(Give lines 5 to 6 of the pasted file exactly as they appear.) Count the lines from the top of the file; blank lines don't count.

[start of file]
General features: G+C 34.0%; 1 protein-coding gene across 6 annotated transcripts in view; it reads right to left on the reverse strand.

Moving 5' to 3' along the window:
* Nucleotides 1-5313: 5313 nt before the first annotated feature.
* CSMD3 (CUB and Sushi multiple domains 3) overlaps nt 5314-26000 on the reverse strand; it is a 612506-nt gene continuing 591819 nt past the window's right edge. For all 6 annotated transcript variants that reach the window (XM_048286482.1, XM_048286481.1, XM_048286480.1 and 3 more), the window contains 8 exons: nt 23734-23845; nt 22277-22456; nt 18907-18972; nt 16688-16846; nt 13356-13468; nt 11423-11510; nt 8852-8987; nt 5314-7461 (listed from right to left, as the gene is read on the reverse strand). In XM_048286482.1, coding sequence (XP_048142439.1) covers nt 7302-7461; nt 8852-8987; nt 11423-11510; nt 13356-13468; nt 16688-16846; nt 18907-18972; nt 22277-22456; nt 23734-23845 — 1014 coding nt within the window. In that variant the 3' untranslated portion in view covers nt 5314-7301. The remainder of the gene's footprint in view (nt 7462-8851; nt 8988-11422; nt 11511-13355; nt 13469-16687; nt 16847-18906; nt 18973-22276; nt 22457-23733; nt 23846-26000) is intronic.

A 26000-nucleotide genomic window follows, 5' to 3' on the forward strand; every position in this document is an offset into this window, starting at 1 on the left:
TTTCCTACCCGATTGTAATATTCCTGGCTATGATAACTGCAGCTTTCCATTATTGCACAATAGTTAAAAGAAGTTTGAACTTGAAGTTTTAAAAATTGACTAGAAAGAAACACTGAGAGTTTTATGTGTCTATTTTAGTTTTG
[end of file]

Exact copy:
A 26000-nucleotide genomic window follows, 5' to 3' on the forward strand; every position in this document is an offset into this window, starting at 1 on the left:
TTTCCTACCCGATTGTAATATTCCTGGCTATGATAACTGCAGCTTTCCATTATTGCACAATAGTTAAAAGAAGTTTGAACTTGAAGTTTTAAAAATTGACTAGAAAGAAACACTGAGAGTTTTATGTGTCTATTTTAGTTTTG